Conference Interpreting: Booth Etiquette 101 (And Beyond)

Inside the booth. Picture by Judy, 2014.
We've both had the pleasure of working at many high-level conferences, with many great booth partners. Most of our experiences have been extraordinary, but we've also learned from our own (and others' mistakes). Without further ado, here is a brief (by no means exhaustive) list of what to do to make yourself popular with your booth partner.
  • Go the extra mile. If you are the local interpreter and your booth partner is flying in from elsewhere, contact him/her and offer some advice and pointers. Traveling to a new city is stressful, and suggestions are always appreciated. We usually also ask if our booth partner has forgotten something at home that we can either easily bring (say, our own hair straightener) or pick up (think healthy food). We know what it's like to be stuck in a hotel without a car, working long days, and sometimes all you want is a carrot-ginger juice. And we can certainly grab that for our booth partner.
  • Share information and glossaries. We recently heard from a lovely colleague that she routinely has to work with fellow interpreters who cover up their spreadsheets even inside the booth as to not share their information with their booth partner. This doesn't make any sense to us, as the booth is a team and you have to work together to have a good experience. Be sure to e-mail any glossaries to your booth partner ahead of time so you can share terminology and materials. Being prepared is in everyone's interest, and not sharing can backfire: if there are two women in the booth and one doesn't want to share notes, thus affecting the performance of the other, the entire booth will look bad. Attendees simply won't be able to distinguish who is speaking when, unless, of course, the team is made up by one male and one female interpreter, which is relatively rare.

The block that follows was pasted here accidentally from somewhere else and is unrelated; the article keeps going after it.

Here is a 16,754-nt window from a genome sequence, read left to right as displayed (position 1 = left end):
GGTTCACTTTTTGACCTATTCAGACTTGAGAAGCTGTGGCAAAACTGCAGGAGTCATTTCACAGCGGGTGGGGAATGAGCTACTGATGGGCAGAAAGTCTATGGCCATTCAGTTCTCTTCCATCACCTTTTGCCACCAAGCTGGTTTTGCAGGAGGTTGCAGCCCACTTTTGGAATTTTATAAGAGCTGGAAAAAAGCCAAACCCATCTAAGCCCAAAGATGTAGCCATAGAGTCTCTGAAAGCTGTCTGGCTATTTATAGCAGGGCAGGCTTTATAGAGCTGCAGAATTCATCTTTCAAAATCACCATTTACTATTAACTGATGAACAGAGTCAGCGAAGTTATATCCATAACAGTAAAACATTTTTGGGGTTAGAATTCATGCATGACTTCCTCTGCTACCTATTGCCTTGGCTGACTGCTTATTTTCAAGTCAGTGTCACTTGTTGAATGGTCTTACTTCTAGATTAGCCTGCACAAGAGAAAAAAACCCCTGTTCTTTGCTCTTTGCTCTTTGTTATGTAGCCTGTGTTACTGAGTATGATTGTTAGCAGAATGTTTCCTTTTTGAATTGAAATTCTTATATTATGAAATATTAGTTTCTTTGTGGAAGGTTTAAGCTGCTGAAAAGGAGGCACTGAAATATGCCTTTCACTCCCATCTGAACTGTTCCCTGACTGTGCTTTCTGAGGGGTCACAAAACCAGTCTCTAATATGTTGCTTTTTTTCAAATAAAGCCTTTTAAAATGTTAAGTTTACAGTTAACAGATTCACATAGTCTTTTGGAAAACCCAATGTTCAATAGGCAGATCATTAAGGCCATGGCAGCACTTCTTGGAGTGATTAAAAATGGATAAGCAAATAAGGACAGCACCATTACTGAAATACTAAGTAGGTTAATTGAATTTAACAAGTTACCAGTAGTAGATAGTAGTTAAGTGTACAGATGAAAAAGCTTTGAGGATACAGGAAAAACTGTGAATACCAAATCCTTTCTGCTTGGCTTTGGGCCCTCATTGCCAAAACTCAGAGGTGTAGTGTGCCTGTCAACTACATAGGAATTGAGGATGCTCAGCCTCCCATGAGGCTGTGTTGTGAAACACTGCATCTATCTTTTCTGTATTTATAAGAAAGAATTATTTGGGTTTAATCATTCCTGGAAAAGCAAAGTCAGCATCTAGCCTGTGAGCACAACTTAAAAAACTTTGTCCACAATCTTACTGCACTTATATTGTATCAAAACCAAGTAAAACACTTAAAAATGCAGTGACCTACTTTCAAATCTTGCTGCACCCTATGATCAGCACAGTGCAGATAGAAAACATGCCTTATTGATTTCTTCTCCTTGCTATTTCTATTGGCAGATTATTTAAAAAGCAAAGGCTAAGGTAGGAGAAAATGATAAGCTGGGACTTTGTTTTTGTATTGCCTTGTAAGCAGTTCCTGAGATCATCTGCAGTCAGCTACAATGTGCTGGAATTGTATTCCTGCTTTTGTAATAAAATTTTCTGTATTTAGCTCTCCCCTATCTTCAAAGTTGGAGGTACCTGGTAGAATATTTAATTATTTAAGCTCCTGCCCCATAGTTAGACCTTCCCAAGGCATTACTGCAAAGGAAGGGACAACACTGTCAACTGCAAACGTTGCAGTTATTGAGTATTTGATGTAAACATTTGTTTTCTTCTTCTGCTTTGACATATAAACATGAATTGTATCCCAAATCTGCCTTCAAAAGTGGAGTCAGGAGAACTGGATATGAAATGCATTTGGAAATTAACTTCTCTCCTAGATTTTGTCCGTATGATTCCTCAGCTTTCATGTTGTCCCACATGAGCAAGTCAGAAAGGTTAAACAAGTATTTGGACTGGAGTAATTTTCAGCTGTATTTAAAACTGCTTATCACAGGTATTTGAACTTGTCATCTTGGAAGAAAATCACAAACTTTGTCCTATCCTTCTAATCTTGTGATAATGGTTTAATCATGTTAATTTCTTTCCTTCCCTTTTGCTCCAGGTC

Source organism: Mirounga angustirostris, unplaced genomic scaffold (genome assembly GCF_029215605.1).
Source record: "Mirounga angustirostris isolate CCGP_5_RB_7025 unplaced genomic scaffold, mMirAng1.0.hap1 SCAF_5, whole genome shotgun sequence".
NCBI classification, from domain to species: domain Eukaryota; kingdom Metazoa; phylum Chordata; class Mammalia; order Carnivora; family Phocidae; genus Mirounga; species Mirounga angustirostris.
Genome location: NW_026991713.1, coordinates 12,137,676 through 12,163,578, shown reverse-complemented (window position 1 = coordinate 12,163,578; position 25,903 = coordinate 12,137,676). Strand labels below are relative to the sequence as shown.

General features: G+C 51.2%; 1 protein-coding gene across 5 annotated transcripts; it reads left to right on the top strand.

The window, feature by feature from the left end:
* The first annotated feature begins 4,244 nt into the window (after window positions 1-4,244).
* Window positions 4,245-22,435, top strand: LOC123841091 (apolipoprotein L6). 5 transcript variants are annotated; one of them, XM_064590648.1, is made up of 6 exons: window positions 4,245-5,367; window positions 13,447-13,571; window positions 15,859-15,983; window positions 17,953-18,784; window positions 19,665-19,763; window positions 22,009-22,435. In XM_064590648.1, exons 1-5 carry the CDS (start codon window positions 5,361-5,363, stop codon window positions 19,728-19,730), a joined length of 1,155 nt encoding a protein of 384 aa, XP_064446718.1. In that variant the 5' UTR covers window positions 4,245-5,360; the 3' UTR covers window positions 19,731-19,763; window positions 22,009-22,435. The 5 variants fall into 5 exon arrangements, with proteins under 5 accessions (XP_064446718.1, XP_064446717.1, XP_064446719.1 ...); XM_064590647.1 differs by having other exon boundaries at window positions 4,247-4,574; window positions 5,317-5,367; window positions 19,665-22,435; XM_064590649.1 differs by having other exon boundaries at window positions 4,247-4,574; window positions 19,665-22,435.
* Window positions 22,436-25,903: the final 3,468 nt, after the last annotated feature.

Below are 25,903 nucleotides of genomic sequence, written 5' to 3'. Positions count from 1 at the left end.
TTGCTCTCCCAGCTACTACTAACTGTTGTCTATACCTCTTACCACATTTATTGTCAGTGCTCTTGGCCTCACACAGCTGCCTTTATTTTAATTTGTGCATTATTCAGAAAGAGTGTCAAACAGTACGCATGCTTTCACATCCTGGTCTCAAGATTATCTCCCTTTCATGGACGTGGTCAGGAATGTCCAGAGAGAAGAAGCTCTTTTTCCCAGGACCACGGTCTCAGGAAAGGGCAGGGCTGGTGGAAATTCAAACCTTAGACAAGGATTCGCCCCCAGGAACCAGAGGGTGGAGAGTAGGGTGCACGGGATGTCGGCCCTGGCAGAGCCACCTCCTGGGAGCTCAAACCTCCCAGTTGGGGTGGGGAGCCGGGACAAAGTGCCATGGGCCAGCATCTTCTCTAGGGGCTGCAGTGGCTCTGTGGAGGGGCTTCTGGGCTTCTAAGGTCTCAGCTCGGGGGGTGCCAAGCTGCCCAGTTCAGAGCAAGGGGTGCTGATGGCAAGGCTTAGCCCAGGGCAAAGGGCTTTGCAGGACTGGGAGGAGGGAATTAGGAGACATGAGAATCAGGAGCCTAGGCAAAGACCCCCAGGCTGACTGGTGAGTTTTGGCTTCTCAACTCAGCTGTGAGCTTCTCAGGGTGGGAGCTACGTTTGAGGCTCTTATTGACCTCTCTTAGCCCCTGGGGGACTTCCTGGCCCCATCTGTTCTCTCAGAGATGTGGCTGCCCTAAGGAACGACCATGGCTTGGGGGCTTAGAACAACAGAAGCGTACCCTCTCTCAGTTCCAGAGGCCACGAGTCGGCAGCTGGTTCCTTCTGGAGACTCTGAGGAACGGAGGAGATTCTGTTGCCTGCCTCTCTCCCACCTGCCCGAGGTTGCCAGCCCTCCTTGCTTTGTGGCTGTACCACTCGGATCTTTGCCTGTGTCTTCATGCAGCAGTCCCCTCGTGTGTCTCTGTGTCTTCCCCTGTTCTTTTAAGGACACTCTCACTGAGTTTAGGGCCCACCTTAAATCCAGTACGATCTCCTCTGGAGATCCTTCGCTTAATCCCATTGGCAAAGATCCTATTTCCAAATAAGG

• Share the space. Booths are small and crowded spaces, so make sure you stick to your side of the booth and leave plenty of room for your partner. If you are bringing snacks, share them with your partner. Don't wear too much perfume and be aware that everything you do in such a small space will affect your partner. 
    Choose your language. Photo by Judy, 2014.
  • No goofing off. Conference interpreters usually work 20 minutes (or 30 minutes) each and then have the other person take over. However, when you microphone is not on, that doesn't mean you can leave the booth and take a break. You are the back-up, and you should be paying attention. A few weeks ago, Judy's lovely booth partner ran out of steam and they had to switch sooner than they thought -- good thing Judy had been paying attention! Another time, Judy muted her microphone to ask her booth partner: "What did he just say?" Turns out the speaker had said, "Dallas Cowboys," which for some reason Judy hadn't caught (it was completely out of context), but luckily, her booth partner had heard it.